My wife left an interesting magazine article on my desk earlier this week. The topic was Jay Cutler’s brand. You can read a version of the article here at ChicagoSideSports.
Quick disclaimer: If you don’t know who Jay Cutler is, he is the QB of the Chicago Bears. Disclaimer #2: I’m still – for better or for worse, and more often for worse – a huge NY Jets fan. But living in Chicago, it is inevitable that I’m surrounded by talk of the Bears and so I consider myself to be quite knowledgeable about the team and tune into the “Jay Cutler Show” most weeks.
The article referenced above talks about Jay Cutler’s brand problem. That it’s in crisis. That he has not properly managed his brand. That he’s still seen as some combination of pouty, whiny, arrogant, weak, selfish and divisive within the confines of a team. When I moved to Chicago and started seeing more Bears games, I thought he was the biggest jerk on the planet. The article also rightly points out the good work Jay does with local charities and with the media, but draws the conclusion in the end that all his good work is overshadowed by his image or by public perception that he’s a spoiled brat and a hothead and that he does nothing to refute this image.
Here’s my take on Jay Cutler’s brand: it is alive and well and he is doing just fine managing it.
The reason why there is a perception nationwide that Jay possesses certain negative personality traits is because he has not yet won at the highest levels. PR and brand “experts” compare him to Drew Brees or Aaron Rodgers, two highly-celebrated QB’s, as the gold standard of managing one’s brand. Brees because he is generally well-known and likeable with major national endorsement deals. Rodgers for the same reasons. The problem is that neither of these comparisons is at all valid because Brees and Rodgers have won the NFL’s ultimate prize: The Super Bowl. So let’s look at Brees, Rodgers and add two more into the mix: Eli Manning and Lebron James.
* Before winning the Super Bowl with the Saints, Drew Brees was run out of town in San Diego and his “brand” (or the public’s perception of his brand) was that Drew was an under-sized QB who was smart, was a game manager with not a great arm, and someone you couldn’t build a team around. He was seen as a middle of the pack, somewhat average QB that hadn’t won anything. After the Super Bowl win? An intensely likable guy with a great, strong, accurate arm. A franchise QB. Someone who has done amazing charitable work for New Orleans and a pillar of the community. A national endorsement figure. A winner. Amazing how that happens, right?
* Before winning the Super Bowl with the Packers, Aaron Rodgers was known mostly for being Brett Favre’s understudy, with decent talent, a strong but inaccurate arm, whose personality was virtually unknown to people outside Green Bay, WI. After winning the Super Bowl? He’s “Mr. Discount Double-Check.” One of the “elite” QB’s in the league. Someone who comes across as a generally good guy. That strong rifle of an arm is suddenly seen as an incredibly accurate one too. And, by the way, his charitable works have been well-talked about too. Green Bay adores him. Amazing how that happens, right?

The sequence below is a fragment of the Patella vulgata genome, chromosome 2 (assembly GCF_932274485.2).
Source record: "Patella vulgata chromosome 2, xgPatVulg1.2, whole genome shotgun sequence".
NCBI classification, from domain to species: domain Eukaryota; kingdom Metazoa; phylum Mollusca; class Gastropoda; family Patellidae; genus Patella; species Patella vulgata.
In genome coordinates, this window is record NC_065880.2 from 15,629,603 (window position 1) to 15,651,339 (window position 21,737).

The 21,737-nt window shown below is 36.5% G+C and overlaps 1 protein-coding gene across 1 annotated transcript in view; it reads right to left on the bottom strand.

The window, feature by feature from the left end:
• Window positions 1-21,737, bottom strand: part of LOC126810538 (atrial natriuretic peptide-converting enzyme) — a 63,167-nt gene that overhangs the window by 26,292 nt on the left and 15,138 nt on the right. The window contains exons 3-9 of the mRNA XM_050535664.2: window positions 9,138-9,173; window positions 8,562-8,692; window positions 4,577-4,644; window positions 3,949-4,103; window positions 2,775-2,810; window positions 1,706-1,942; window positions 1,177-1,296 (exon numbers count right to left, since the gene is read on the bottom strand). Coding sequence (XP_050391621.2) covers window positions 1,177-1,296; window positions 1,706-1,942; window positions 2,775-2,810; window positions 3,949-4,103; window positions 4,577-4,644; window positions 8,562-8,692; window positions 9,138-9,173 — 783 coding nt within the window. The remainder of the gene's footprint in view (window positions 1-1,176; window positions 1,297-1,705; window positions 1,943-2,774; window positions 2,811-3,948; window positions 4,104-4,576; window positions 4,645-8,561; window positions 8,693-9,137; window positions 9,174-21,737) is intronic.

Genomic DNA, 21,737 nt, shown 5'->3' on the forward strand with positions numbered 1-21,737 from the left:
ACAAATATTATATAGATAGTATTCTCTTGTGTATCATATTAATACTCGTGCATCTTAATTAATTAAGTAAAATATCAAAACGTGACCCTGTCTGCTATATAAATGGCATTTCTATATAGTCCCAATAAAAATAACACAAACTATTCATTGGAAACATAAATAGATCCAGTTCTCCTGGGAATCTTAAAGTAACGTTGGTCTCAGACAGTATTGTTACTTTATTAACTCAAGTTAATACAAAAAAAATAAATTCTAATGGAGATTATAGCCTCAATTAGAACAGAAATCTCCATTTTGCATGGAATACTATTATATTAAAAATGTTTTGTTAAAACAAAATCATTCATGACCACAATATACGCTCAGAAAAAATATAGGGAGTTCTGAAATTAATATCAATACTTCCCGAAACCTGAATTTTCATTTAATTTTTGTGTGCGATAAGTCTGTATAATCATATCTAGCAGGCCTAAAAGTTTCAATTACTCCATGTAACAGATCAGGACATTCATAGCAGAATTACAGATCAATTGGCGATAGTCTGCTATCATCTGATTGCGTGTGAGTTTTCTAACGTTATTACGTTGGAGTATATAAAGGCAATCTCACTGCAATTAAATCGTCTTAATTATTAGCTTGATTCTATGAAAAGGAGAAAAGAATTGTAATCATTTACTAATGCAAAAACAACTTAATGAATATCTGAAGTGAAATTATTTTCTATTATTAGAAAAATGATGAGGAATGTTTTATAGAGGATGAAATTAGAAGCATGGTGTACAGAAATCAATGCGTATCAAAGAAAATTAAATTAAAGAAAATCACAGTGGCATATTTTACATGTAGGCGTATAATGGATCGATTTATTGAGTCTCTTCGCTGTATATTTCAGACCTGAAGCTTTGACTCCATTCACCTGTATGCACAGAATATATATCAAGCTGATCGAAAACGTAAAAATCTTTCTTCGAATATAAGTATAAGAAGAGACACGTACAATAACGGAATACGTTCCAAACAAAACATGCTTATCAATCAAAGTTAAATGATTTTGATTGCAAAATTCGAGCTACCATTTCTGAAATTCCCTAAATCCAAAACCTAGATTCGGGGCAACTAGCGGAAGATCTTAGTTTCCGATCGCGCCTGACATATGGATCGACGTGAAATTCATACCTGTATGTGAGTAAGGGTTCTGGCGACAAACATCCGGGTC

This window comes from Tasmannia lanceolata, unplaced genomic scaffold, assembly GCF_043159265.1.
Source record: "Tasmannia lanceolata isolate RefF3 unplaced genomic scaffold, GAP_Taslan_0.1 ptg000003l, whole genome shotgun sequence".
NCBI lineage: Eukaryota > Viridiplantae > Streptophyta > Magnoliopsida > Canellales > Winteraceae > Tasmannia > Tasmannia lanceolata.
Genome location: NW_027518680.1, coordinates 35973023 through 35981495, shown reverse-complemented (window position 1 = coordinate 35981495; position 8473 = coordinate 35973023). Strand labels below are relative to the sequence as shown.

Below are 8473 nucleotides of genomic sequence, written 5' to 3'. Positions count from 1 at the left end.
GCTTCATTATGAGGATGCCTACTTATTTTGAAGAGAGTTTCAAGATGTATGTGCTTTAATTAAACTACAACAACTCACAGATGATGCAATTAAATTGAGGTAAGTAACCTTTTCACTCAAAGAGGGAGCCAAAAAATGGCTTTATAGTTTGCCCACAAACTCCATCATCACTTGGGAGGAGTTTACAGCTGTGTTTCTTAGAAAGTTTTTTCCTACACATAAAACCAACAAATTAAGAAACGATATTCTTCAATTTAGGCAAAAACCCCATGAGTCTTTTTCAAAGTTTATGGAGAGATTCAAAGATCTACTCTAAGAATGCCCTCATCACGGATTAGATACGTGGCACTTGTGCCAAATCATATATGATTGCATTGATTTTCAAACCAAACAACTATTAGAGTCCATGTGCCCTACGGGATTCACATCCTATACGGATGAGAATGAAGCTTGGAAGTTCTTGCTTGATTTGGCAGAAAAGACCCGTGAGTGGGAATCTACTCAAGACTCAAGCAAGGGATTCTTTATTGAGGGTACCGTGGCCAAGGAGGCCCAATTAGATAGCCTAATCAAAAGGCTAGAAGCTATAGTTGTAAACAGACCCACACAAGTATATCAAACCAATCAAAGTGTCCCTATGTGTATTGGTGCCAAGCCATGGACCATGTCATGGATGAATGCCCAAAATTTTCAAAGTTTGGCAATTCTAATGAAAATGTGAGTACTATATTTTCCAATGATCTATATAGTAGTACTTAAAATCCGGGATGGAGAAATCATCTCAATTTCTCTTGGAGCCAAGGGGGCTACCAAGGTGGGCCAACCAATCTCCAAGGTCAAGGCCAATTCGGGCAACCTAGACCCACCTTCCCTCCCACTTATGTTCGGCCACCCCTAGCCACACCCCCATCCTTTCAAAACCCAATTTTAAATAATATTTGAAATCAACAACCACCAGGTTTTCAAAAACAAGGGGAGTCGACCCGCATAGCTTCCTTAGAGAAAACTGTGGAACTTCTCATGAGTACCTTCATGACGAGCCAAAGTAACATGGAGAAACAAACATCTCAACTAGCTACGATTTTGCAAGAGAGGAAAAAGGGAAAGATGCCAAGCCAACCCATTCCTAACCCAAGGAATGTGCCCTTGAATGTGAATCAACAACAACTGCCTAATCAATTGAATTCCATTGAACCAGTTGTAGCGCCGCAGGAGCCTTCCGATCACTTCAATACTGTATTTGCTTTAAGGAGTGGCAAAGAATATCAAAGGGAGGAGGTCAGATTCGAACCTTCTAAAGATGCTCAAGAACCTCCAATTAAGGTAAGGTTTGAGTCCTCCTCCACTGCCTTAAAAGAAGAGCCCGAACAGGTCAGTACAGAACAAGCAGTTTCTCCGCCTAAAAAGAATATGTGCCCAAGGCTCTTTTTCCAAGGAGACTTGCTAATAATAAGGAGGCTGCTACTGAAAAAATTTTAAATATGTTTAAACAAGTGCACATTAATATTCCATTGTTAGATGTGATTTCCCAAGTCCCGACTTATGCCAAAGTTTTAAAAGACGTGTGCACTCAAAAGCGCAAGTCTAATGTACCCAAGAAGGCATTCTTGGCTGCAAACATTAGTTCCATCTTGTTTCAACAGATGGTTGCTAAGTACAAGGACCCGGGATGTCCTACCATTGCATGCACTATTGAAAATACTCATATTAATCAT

Now onto the interesting brand case studies of Eli Manning and Lebron James:
* Before winning the first of two Super Bowl’s with the NY Giants, Eli Manning was known by his face. Specifically, “The Eli Manning Face” which I could best describe as the face one makes when their dog dies crossed with swallowing something unbelievably sour crossed with getting kicked in the crotch. The Eli Manning Face was a nationally-known phenomenon in the sports world, and he was viewed as meek and unable to come through in the clutch. Not to mention, boring. After? My how his brand magically changed. One of the most clutch QB’s in the history of the NFL. A really nice guy. A funny guy who has hosted Saturday Night Live. Winner. Charitable guy. No longer just the under-achieving younger brother of Peyton Manning.
* Two years ago, was there another Enemy #1 bigger than Lebron James? His brand, after his now-famous press conference announcing his talents were moving to South Beach, was one of villain. Huge ego. Talent through the roof, but a selfish jerk with zero humanitarian qualities. Couldn’t come through in the clutch. Seriously, the general sports public loved to hate the guy. Even I was rooting against him when they played, of all teams, the Dallas Mavericks. As was the rest of the world. Now? How many people even remember “The Decision”? Not many. How many people truly hate Lebron? Not many. How many people know how much money and time he donates to the community in Ohio he grew up in? A lot of people. His brand seemingly transformed overnight from a negative persona to a positive one (or at least not a negative one).